Equimarginal Principle

The equimarginal principle states that consumers allocate their money such that the marginal utility per dollar of each good is the same because this is how they maximize their total utility.

Marginal utility is the additional satisfaction derived by a consumer by consuming one additional unit of a good. The law of diminishing marginal utility dictates that the marginal utility decreases with each additional unit consumed. Because different goods have different prices, their marginal utilities can’t be compared directly. This is where the concept of marginal utility of income becomes relevant. Marginal utility of income is the marginal utility of a good per dollar.

Consumers adjust their choices in the descending order of the marginal utility of income (i.e. marginal utility per dollar) of different products. They prefer a good that offer higher marginal utility per dollar over any other good with lower marginal utility per dollar. They consume more of a good whose marginal utility of income is higher than the average marginal utility of income and vice versa. This dynamically leads to a situation in which the marginal utility per dollar of all goods is the same.

$$ \frac{{\rm \text{MU}} _ \text{A}}{\text{P} _ \text{A}}=\frac{{\rm \text{MU}} _ \text{B}}{\text{P} _ \text{B}}=\frac{{\rm \text{MU}} _ \text{C}}{\text{P} _ \text{C}}=\text{...}=\frac{\text{MU}}{\text{\$}} $$

Where MUs stands for marginal utility and Ps represents the prices.


Let’s consider a consumer who has allocated $250 per month for dine-outs. Meals at Restaurant A and Restaurant B cost $30 and $35 respectively. The following table shows their marginal utilities (MU)and marginal utilities of income (MU/$):

Units MU(A) MU(A)/$ MU(B) MU(B)/$
1 200 6.67 300 7.50
2 180 6.00 270 6.75
3 160 5.33 240 6.00
4 140 4.67 210 5.25
5 120 4.00 180 4.50
6 100 3.33 150 3.75
7 80 2.67 120 3.00
8 60 2.00 90 2.25

The first meal at Restaurant B yield the highest marginal utility per dollar i.e. 7.50, so a rational consumer should decide to spend the first $35 dollars at Restaurant B. The second meal also yields the highest satisfaction per dollar at Restaurant because it has a marginal utility per dollar of 6.75 as compared to marginal utility per dollar of 6.67 offered by a meal at Restaurant A. For the third meal, the consumer should go to Restaurant B because it gives a MU/$ of 6.67. For the fourth meal, there is a tie between Restaurant A and Restaurant B. The consumer will switch between these two choices by looking at the marginal utility of income per unit consumed.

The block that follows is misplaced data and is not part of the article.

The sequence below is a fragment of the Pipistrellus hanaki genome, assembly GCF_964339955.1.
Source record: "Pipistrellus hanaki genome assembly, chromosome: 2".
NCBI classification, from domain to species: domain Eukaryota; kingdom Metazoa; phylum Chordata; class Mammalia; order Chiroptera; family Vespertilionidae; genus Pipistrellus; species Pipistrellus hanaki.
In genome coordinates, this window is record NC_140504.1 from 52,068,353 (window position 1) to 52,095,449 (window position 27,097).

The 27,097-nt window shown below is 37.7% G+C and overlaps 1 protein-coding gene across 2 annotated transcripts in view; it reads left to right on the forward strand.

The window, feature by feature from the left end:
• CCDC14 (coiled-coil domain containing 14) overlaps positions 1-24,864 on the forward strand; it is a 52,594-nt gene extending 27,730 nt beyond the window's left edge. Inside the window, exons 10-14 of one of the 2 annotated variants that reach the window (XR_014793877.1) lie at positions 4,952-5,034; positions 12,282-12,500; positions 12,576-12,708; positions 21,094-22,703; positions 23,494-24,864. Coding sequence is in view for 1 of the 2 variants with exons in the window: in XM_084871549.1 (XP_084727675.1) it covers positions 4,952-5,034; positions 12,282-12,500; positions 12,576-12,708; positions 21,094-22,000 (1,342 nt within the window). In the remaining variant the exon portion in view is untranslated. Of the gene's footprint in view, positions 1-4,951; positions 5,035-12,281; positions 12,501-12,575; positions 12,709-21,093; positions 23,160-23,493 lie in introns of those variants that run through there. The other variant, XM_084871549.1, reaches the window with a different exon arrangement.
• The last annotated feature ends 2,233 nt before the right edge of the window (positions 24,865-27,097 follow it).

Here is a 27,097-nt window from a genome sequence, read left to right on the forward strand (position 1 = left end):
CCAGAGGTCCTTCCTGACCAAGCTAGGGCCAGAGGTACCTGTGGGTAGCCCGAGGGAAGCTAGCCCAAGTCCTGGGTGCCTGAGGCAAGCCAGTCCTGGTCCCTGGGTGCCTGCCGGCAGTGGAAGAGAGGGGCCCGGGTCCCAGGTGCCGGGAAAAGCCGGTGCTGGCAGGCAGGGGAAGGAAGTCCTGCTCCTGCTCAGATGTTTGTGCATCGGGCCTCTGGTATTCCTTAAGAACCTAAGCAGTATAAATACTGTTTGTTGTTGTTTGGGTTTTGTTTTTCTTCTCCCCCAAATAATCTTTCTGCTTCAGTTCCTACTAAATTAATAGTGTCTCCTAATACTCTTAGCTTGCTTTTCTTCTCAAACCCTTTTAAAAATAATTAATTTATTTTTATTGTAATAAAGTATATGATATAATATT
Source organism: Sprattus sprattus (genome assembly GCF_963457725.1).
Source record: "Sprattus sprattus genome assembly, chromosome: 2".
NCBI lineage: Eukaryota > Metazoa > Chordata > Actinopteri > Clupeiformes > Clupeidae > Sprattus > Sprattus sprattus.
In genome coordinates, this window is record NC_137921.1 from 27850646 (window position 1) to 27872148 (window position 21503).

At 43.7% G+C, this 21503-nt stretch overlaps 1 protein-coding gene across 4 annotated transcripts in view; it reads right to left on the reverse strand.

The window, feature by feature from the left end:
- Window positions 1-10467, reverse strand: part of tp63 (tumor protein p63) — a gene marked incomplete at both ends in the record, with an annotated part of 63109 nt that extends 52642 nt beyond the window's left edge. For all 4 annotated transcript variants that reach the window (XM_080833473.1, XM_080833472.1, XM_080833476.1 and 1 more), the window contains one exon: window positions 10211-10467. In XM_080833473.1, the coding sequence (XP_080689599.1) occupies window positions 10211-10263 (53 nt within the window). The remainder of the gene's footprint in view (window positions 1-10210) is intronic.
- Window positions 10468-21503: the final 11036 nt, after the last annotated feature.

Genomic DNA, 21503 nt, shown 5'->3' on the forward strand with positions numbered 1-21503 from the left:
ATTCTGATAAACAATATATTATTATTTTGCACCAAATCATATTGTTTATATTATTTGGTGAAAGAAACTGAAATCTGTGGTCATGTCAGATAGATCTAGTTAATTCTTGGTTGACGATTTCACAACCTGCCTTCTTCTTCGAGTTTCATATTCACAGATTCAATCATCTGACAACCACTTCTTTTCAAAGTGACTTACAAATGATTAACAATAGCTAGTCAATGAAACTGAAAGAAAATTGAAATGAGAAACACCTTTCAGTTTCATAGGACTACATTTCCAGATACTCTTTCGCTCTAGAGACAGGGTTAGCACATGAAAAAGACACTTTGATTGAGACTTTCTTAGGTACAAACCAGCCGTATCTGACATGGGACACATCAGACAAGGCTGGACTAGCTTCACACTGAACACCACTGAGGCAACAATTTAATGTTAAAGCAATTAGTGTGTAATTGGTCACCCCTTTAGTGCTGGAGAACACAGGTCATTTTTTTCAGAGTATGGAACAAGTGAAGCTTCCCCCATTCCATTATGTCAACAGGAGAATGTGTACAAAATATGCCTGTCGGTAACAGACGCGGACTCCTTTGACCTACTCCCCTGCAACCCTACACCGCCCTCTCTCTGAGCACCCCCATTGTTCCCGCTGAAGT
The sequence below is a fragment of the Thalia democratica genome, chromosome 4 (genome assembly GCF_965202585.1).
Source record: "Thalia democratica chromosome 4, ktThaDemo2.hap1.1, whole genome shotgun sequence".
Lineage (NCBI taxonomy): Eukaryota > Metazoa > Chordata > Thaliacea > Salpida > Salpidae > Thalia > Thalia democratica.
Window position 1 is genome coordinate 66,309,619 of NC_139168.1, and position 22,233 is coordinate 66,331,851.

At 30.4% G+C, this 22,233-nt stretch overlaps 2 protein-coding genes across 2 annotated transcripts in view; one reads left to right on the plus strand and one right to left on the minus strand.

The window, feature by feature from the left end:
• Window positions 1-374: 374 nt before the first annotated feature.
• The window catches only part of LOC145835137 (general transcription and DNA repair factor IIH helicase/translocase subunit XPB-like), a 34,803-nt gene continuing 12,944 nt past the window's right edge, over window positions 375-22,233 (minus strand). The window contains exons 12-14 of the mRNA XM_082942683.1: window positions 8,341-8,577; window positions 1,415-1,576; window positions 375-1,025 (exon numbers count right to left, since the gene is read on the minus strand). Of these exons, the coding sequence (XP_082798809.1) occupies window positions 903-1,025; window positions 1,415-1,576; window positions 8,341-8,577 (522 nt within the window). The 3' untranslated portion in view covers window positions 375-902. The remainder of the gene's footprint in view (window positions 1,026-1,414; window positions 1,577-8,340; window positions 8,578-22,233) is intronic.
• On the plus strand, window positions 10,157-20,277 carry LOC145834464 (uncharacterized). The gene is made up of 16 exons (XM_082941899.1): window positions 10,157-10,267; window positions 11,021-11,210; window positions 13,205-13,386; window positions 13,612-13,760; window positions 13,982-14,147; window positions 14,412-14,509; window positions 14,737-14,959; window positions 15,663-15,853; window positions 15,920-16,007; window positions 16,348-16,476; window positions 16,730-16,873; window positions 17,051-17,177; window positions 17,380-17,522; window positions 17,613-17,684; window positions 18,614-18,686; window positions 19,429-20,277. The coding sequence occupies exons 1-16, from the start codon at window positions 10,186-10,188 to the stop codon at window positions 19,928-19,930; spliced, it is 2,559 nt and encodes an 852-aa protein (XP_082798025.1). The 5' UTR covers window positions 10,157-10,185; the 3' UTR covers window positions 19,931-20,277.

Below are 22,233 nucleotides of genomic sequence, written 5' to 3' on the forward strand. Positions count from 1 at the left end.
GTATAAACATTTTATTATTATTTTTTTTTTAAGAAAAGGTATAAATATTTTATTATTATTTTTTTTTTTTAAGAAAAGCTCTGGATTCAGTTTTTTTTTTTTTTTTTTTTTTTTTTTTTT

The above example is a simplification. In real life, consumers must choose between a range of different choices and the calculus becomes more complex. Equimarginal principle of utility dictates that consumers will allocate their dollars such that marginal utility of income i.e. MU/$ derived from consumption of all goods is the same.

The quimarginal principle and the law of diminishing marginal utility can explain the law of demand i.e. why a demand curve slopes downward. Because consumers attempt to equate the marginal utility of income of all goods, if price of a good rises, in accordance with law of diminishing marginal utility, consumers reduce the quantity demanded to increase the marginal utilty and rebalance its MU/$ to the equilibrium MU/$.

by Obaidullah Jan, ACA, CFA and last modified on

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